This had the desired outcome of significantly speeding up scanning (it more or less become a several minute exercise.) My main obj here is to just migrate Syncthing to running on my Mac so I can consider updating my Synology (which will sadly prevent me from running Syncthing on it - which would be my preferred local host.) I’ll see how this runs for awhile before committing to this approach. I can’t determine precisely why Syncthing runs more efficiently on my synology as the Mac mini isn’t that old. I def could be wrong but I assume the network transport layer is causing the majority of the lag. While I’ve setup the synology to use both nics as one I doubt that is doing much good here.

As an aside I did try the config proposals (thanks for linking to them) before making these changes but they seemed to have no noticeable impact. So, I reverted to the defaults for now. I am kinda curious how this will run over time…

I do hope someone from the community is inspired to make a package that runs on the latest syno update. :slight_smile:

Eek. Now my speed issues appear to be during writing!

I guess running Syncthing on MacOS connected to a NAS via ethernet is not the ideal setup.

I sure miss having Syncthing running locally on Synology. Performance wise, this is a massive step backwards (for me). I seem to have gone from the ability to download and have Mbps writes to kbps.

I can’t compare this with the setups I’m currently running because I don’t own a Synology. I’m the owner of the Syncthing macOS project and I use multiple homebuild NAS systems. One is running Debian 64bit with 4GB RAM on intel atom. The other one is a FreeBSD machine with 16GB RAM. Both systems have western digital red disks. The Debian one runs BTRFS filesystem for Syncthing and the FreeBSD one uses ZFS. I think you are stuck with the fact how your Synology disk setup (software RAID) or something else is causing disk I/O or ethernet latencies. This can be a deep problem in the configuration and even the Linux kernel.

My answer is not much of help because you can not run custom firmware/inspect all the things on the synology which is the whole point of user friendlyness. Have you tried getting help on the synology forum about your RAID5 setup?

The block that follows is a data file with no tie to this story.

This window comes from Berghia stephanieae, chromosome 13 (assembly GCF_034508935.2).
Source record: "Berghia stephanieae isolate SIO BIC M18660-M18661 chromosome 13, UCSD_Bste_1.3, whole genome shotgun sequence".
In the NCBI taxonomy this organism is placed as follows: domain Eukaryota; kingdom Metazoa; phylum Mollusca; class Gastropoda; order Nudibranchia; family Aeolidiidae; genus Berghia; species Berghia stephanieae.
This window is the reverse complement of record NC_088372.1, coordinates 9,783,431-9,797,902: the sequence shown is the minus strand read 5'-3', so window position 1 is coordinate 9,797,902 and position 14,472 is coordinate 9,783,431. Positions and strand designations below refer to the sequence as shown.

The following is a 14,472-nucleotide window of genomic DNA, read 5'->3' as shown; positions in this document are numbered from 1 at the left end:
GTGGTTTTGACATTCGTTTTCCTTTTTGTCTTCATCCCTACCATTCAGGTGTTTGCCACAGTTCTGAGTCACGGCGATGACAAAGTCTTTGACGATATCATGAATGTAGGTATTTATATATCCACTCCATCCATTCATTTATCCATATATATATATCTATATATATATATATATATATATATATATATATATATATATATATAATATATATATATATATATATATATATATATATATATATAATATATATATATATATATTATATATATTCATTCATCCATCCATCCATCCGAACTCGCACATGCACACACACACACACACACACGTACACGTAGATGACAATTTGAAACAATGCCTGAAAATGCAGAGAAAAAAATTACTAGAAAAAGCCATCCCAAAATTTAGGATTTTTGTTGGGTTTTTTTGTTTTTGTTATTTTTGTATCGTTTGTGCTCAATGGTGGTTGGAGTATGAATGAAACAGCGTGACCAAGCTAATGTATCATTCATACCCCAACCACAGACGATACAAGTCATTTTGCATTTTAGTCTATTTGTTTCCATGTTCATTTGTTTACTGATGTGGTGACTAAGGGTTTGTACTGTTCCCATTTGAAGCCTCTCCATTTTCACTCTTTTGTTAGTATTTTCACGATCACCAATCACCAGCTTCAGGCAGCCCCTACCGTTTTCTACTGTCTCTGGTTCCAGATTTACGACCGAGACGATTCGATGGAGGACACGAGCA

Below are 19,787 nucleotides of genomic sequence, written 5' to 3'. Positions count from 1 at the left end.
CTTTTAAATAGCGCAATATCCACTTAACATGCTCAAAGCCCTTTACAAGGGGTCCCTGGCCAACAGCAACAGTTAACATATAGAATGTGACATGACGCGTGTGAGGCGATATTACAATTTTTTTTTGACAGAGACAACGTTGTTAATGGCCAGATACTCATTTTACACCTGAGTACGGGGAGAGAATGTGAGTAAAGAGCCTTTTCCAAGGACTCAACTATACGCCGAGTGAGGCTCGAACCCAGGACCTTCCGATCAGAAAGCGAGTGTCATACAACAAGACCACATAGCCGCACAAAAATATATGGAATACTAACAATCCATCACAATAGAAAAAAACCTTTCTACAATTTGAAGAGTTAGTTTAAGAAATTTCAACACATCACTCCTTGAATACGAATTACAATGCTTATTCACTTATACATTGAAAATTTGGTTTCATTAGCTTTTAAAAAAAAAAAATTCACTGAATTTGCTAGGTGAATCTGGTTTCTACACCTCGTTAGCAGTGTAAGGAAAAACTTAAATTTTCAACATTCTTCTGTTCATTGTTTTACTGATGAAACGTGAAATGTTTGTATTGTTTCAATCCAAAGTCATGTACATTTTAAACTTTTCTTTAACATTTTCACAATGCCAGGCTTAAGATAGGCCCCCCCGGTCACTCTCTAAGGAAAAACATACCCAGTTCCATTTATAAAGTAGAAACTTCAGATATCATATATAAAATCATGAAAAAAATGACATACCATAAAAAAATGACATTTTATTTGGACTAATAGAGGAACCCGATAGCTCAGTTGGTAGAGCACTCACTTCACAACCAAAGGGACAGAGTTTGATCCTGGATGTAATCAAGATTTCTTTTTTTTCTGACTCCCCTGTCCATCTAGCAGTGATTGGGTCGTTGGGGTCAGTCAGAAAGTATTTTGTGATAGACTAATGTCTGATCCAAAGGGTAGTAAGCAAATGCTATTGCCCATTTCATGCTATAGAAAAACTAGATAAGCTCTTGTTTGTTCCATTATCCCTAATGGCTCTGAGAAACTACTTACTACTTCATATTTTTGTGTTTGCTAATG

I have seen some issues past sunday with my Debian BTRFS NAS which caused the whole system to break down and be unreachable. BTRFS does some cleaning and scanning but the scanning kernel process was eating my CPU and RAM away. So I had to disable btrfs qgroup on the volume. With your setup this is probably not the case, but can be a problem if the RAID5 is made with BTRFS or mdraid. Not sure which variant Synology is using.

Hope this helps a bit.

I don’t follow here. As written in another thread, there is nothing wrong with Syncthing on Synology’s DSM 7 update. It works fine just as always.*

So you are not actually running it there anymore? I understood you were going to update the DS418play when the sync has finished? If not, how are you actually using the DS then? If by any chance you are using Syncthing over a network file system (Samba, network drive, whatever they call it on MacOS) then you’re certain to get an awful performance.

It would help if you describe your setup in more detail, as it’s getting more and more confusing for me at least.

(*) If you upgrade from DSM 6 to 7 with Syncthing installed, you just need to make sure not to click “Repair Package”.

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I misunderstood and didn’t realize DSM 7 had synocommunity Syncthing support. I just updated to DSM and synching is working much better than running on my Mac mini. I am back to getting consistent 20+MiB/s download speeds! Somehow the latest synchthing update did wipe my prior settings but that’s fine, I am super happy to have Syncthing running on my synology again. Only took a few min to update, fix some permissions that changed and get back up and running.